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  • The Chump

    Nice to see some well considered football journalism for once, it’s worth noting that the new owners at Forest have apparently listened to the knowledgeable members of the existing management team they inherited at Forest. They brought in the manager the players wanted, a good slice of the fanbase, and the existing coaching staff too.

    They have also brought back the extremely popular Youth coach, John Pemberton, another “cultural fit” and they have invested wisely (as per O’Driscol and chief scout Burt) in “Forest style” players.

    Forest had the reputation as a good clean passing team even before Clough’s (near 2 decade) reign.

    If a graph were made of Forest’s success plotted against playing style (going back to at least the 1950’s) it would show an almost perfect correlation between passing cultured football style employed by the Manager of the day and measurable success on the field. (Carey, Clough, Clark, Hart, and now perhaps O’Driscol)

    Like many “neutral” football fans I am looking forward to seeing Forest back at the top level entertaining us with their trademark style – and from the way things seem to be panning out it hopefully wont be much more of a wait?

  • Gixerstu

    O’Driscoll overachieved at Bournemouth too for a long time although I wouldn’t expect any national sports reporter to acknowledge andything lower thant championship football.

    After all there’s only the premiership and the premiership feeder league isn’t there?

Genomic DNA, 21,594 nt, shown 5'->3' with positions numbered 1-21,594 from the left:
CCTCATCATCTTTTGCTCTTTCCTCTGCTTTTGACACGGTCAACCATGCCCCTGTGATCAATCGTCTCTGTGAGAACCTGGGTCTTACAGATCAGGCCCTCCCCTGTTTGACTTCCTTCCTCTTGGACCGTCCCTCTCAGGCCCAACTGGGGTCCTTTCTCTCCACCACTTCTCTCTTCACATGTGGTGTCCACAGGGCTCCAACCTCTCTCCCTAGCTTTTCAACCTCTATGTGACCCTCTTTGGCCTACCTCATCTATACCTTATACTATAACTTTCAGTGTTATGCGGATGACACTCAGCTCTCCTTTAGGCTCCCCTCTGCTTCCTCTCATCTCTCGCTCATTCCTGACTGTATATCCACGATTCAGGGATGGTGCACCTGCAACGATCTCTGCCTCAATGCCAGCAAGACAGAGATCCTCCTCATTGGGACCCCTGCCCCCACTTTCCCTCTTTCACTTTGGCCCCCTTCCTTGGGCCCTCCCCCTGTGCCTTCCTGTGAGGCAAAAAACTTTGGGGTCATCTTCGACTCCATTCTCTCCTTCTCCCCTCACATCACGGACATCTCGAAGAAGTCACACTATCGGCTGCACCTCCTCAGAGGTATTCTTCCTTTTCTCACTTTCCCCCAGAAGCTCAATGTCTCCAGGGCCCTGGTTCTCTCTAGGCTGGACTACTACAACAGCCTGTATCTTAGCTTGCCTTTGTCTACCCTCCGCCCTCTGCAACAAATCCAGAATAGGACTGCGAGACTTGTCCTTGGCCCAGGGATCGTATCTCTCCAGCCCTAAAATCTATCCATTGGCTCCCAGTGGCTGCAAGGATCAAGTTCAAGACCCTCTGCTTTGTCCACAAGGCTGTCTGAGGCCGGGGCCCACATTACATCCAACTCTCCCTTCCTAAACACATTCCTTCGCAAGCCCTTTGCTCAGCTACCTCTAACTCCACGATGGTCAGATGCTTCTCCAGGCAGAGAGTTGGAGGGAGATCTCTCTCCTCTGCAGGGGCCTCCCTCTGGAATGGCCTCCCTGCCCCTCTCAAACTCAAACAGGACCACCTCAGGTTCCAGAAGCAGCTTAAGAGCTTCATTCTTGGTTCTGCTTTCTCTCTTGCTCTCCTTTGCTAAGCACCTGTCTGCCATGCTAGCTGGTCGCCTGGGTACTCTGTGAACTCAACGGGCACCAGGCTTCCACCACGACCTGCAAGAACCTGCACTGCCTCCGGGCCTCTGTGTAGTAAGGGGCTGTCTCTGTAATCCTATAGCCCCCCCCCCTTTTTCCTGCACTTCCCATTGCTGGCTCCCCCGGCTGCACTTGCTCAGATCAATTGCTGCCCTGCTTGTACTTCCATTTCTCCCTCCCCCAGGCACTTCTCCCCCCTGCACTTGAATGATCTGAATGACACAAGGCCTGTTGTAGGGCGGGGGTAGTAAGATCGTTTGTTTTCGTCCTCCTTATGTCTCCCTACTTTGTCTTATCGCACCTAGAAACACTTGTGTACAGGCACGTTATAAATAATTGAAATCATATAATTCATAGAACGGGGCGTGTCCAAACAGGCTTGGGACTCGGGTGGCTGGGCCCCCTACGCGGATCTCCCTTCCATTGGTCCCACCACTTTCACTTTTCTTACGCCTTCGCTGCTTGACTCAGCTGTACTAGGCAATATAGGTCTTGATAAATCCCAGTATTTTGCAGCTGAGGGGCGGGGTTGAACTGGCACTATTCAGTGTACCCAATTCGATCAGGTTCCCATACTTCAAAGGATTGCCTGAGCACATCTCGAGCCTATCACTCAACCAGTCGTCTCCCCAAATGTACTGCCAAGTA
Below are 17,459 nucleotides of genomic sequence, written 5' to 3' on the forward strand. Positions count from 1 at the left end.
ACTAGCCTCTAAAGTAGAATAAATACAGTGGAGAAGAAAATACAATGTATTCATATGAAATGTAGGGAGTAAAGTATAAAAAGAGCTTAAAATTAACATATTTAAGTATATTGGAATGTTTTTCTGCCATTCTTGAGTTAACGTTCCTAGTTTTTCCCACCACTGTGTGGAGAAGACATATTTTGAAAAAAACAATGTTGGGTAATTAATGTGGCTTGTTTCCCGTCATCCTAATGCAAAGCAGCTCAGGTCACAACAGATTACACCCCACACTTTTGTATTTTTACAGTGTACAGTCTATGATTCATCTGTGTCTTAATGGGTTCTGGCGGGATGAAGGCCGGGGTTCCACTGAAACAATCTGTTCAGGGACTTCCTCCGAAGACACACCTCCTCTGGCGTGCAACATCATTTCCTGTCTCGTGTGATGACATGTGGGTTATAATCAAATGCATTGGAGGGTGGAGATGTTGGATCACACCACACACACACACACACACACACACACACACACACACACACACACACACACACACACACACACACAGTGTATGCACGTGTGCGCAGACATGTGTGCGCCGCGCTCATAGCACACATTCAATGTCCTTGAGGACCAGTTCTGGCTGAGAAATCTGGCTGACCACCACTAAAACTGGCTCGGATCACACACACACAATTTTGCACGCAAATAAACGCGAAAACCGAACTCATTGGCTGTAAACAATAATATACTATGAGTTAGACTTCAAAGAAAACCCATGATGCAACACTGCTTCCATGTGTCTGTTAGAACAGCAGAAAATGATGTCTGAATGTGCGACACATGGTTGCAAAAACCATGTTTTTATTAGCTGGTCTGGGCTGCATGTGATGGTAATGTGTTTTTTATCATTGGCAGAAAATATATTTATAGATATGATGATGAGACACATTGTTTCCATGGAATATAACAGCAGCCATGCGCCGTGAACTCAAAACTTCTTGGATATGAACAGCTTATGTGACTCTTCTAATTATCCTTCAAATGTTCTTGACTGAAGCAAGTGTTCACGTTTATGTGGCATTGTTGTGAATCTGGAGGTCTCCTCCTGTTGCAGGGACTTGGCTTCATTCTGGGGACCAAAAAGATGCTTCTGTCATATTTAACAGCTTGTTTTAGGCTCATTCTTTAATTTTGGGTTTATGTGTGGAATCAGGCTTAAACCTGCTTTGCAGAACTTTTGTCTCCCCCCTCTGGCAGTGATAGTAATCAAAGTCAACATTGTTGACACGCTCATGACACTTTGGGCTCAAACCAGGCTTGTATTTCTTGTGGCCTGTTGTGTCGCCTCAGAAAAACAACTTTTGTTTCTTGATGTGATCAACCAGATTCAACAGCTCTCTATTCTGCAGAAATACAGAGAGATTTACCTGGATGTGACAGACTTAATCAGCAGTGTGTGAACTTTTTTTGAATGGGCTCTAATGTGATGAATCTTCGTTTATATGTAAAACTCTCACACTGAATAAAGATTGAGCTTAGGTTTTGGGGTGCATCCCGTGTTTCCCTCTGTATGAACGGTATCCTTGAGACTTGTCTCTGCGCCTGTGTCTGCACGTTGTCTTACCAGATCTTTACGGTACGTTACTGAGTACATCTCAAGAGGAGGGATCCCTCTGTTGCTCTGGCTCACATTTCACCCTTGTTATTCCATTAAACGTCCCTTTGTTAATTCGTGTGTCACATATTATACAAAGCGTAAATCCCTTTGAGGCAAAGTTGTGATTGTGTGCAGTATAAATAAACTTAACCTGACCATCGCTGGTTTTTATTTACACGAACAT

• http://twitter.com/johnpayne01 john payne

    Best article I have seen about #NFFC for ages

  • Beef

    Fantastic article compared to others in recent history, enjoyed the read!

  • Mjfjo

    Just a shame that his much vaunted emphasis on loyalty didnt run to himself and the club (Crawley) that he had joined only two months (and without a competitive match in charge and just before the start of the season) before, suggesting it was a “good fit” for him. Will he still be able to use the “loyalty” argument when in discussions with players wanting to leave? No axe to grind with Forest but O’Driscoll is no different to any other manager or player in the modern game, jumping at the first sign of more money and a “better” opportunity!

  • jinglebunny

    Crawley had only offered him a one-year deal, with no money for transfers. They realised the Forest opportunity was too good for O’Driscoll to turn down, so negotiated a decent compensation package including the takings from a game with Forest. Sounds like a good deal to me. That’s how the business works. Where’s the problem?

  • Mjfjo

    I am not saying it isnt how the business works, more how he had suggested he works with loyalty a big part of his ethic. He did lots of due diligence (as he himself confirmed), made offers for players (presumably money rather than shirt buttons?), but obviously the lure of a bigger club meant he was no different to any other money motivated football man. The “problem” was for the fans of Crawley, losing the manager who we had been promised so much from, just before the start of a new season, whether it was an understandable decision for him. Nice compensation packages make Chief Executives happy not supporters. Obviously the bigger clubs are so far removed from the problems and life at a lower level they just think we should gratefully give up and say “thank you ever so humbly sir”.

  • AC

    to use the loyalty card against O’ Driscoll is quite unfair in my opinion, and i’m sure in many other peoples too. you cannot possibly begrudge a manager who leaves Crawley Town after just two months and no games in charge, who takes up an offer to manage Nottingham Forest.

    come on, lets be realistic.
    great article by the way.